Paul Sanberg (BSc ’76) is the senior vice-president for research, innovation and knowledge enterprise at the University of South Florida and president of the National Academy of Inventors.
On Nov. 20, Sanberg is being honoured at the Bryden Alumni Awards in the category of Outstanding Achievement for his instrumental work understanding and developing new pharmaceutical and cellular therapeutics for stroke, ALS and Tourette syndrome as well as Alzheimer’s, Huntington’s and Parkinson’s diseases. He trained at York University and has held faculty appointments at the University of Cincinnati and Brown University, among others.
“I view myself as an academic and a scientist and inventor,” Sanberg said. “As a kid, I used to look at different kinds of ways of doing things. It’s about exploring what’s out there and discovering new things. You’ve got to be driven and you have to have capacity to take in a lot of information, and to give. And to come full circle, and to be celebrated, and to be honoured by my alma mater – it’s just amazing.”
Sanberg has experience as a founder and director of a number of companies involved in cell therapy for degenerative disorders. He is listed as an inventor on 160 worldwide patents, has authored more than 660 articles and 14 books, and has accumulated over 32,000 citations. Sanberg has served on numerous scientific advisory boards, including the National Institute on Drug Abuse, part of the National Institutes of Health, as well as on editorial boards for more than 30 scientific journals. He is currently co-editor-in-chief of Technology and Innovation: Journal of the National Academy of Inventors. Additionally, he has served as president of a number of professional societies, including the American Society for Neural Transplantation and Repair, the Cell Transplant Society and the International Behavioral Neuroscience Society.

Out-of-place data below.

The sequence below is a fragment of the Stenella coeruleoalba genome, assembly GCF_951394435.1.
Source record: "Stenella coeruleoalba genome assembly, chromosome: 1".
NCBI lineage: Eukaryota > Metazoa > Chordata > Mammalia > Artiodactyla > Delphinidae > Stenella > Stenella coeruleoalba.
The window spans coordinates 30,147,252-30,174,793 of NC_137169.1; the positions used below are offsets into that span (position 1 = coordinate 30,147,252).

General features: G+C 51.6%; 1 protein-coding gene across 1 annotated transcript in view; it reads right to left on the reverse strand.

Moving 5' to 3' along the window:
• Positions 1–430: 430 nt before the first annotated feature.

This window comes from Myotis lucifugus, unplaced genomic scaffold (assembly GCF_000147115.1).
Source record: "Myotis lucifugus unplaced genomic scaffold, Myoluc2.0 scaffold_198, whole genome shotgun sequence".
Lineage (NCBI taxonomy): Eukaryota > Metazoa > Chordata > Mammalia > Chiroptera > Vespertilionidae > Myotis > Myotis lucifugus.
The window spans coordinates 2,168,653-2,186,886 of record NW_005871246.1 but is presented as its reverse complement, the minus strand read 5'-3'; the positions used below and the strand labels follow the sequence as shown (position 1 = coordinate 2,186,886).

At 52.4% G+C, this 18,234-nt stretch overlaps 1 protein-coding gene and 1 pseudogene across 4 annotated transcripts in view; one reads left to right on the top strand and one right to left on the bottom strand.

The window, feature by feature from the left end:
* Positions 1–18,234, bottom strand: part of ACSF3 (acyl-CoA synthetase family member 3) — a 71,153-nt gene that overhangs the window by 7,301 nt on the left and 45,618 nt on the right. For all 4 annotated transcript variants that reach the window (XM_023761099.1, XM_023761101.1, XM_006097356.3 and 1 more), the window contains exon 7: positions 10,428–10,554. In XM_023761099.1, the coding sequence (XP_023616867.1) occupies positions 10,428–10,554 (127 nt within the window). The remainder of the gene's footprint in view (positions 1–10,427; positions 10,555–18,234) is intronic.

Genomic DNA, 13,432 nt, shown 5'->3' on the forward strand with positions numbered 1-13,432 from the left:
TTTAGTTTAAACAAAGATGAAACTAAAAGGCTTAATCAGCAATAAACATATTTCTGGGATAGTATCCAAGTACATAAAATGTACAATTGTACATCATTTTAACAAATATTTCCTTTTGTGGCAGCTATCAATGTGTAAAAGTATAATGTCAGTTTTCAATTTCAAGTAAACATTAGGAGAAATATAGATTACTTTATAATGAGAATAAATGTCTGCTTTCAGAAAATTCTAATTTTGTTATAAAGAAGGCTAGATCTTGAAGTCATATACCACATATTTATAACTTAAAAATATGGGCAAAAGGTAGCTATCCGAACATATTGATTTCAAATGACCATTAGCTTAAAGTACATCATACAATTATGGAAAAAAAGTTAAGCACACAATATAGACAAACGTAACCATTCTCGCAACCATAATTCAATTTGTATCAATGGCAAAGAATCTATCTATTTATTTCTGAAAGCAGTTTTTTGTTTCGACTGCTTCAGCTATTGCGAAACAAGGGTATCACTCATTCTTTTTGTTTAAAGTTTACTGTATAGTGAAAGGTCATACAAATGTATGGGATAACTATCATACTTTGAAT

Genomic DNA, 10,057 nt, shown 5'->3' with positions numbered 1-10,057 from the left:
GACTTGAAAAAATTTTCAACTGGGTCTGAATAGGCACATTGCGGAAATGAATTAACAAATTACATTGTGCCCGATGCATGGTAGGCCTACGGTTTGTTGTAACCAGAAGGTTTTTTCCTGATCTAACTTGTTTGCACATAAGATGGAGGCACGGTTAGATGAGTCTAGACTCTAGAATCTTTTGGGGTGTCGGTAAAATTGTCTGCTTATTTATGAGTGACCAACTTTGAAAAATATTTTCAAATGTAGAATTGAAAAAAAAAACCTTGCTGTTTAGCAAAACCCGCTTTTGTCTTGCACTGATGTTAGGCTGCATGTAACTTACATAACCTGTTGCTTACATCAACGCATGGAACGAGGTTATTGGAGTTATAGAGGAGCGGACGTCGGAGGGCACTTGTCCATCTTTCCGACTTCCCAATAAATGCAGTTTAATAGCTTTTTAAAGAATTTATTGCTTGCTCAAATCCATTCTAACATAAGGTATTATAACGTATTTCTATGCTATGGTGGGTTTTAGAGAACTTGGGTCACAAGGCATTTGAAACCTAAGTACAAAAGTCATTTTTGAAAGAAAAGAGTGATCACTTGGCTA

Sanberg’s research involves discovering innovative ways to repair the damaged brain, and he helped lead the team that demonstrated the use of umbilical cord blood-derived cells for neurological disease.
A proud alumnus, he cites York as being instrumental to his success: “York was a fundamental time in my life. I had such great friends there and great opportunities. The diversity was amazing, and I felt at home there. I felt York’s motto clearly says how I do things. You need to try the way to go somewhere, and don’t be afraid of failure. Don’t be afraid to try. If it fails you, learn another thing, and you might learn some way to do it better.”
Now in its 18th year, the Bryden Alumni Awards celebrate outstanding York University alumni who have achieved the extraordinary and made remarkable contributions in their fields and communities and to the University. Learn more about our 2018 Bryden Award recipients and purchase tickets or corporate tables for this year’s event at yorku.ca/Bryden2018.